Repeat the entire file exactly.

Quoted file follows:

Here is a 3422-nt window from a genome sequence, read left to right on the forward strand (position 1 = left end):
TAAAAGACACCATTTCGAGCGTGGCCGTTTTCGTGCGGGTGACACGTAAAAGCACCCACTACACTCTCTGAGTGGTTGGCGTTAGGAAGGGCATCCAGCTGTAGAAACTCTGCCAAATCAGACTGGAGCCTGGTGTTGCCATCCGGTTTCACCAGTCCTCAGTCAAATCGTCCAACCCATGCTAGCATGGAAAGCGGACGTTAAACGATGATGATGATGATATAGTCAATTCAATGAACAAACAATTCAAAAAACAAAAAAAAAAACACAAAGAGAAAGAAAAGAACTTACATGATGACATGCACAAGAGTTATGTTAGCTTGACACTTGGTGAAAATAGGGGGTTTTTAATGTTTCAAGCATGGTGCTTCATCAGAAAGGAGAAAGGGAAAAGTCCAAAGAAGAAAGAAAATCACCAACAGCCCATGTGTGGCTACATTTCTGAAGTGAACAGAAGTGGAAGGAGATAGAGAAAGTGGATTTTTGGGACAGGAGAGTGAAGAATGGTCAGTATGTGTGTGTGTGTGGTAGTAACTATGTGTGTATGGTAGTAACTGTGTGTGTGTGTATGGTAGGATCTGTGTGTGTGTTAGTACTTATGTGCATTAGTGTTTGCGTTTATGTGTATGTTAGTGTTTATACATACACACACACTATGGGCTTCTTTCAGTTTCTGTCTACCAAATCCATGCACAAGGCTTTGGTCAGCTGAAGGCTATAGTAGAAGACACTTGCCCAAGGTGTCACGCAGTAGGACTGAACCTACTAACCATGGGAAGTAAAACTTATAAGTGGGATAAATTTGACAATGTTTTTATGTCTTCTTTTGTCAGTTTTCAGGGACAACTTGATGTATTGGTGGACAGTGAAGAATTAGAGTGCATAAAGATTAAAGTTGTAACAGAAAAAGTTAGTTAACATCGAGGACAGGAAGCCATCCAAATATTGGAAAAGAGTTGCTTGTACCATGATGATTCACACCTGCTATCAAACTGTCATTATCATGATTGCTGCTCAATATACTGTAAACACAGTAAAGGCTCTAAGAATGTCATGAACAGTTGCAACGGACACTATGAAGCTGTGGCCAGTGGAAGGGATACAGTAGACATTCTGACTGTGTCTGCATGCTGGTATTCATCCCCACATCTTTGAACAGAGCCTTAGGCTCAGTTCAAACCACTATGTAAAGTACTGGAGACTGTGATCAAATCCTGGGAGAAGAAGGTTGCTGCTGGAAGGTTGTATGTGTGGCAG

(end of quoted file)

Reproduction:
Here is a 3422-nt window from a genome sequence, read left to right on the forward strand (position 1 = left end):
TAAAAGACACCATTTCGAGCGTGGCCGTTTTCGTGCGGGTGACACGTAAAAGCACCCACTACACTCTCTGAGTGGTTGGCGTTAGGAAGGGCATCCAGCTGTAGAAACTCTGCCAAATCAGACTGGAGCCTGGTGTTGCCATCCGGTTTCACCAGTCCTCAGTCAAATCGTCCAACCCATGCTAGCATGGAAAGCGGACGTTAAACGATGATGATGATGATATAGTCAATTCAATGAACAAACAATTCAAAAAACAAAAAAAAAAACACAAAGAGAAAGAAAAGAACTTACATGATGACATGCACAAGAGTTATGTTAGCTTGACACTTGGTGAAAATAGGGGGTTTTTAATGTTTCAAGCATGGTGCTTCATCAGAAAGGAGAAAGGGAAAAGTCCAAAGAAGAAAGAAAATCACCAACAGCCCATGTGTGGCTACATTTCTGAAGTGAACAGAAGTGGAAGGAGATAGAGAAAGTGGATTTTTGGGACAGGAGAGTGAAGAATGGTCAGTATGTGTGTGTGTGTGGTAGTAACTATGTGTGTATGGTAGTAACTGTGTGTGTGTGTATGGTAGGATCTGTGTGTGTGTTAGTACTTATGTGCATTAGTGTTTGCGTTTATGTGTATGTTAGTGTTTATACATACACACACACTATGGGCTTCTTTCAGTTTCTGTCTACCAAATCCATGCACAAGGCTTTGGTCAGCTGAAGGCTATAGTAGAAGACACTTGCCCAAGGTGTCACGCAGTAGGACTGAACCTACTAACCATGGGAAGTAAAACTTATAAGTGGGATAAATTTGACAATGTTTTTATGTCTTCTTTTGTCAGTTTTCAGGGACAACTTGATGTATTGGTGGACAGTGAAGAATTAGAGTGCATAAAGATTAAAGTTGTAACAGAAAAAGTTAGTTAACATCGAGGACAGGAAGCCATCCAAATATTGGAAAAGAGTTGCTTGTACCATGATGATTCACACCTGCTATCAAACTGTCATTATCATGATTGCTGCTCAATATACTGTAAACACAGTAAAGGCTCTAAGAATGTCATGAACAGTTGCAACGGACACTATGAAGCTGTGGCCAGTGGAAGGGATACAGTAGACATTCTGACTGTGTCTGCATGCTGGTATTCATCCCCACATCTTTGAACAGAGCCTTAGGCTCAGTTCAAACCACTATGTAAAGTACTGGAGACTGTGATCAAATCCTGGGAGAAGAAGGTTGCTGCTGGAAGGTTGTATGTGTGGCAG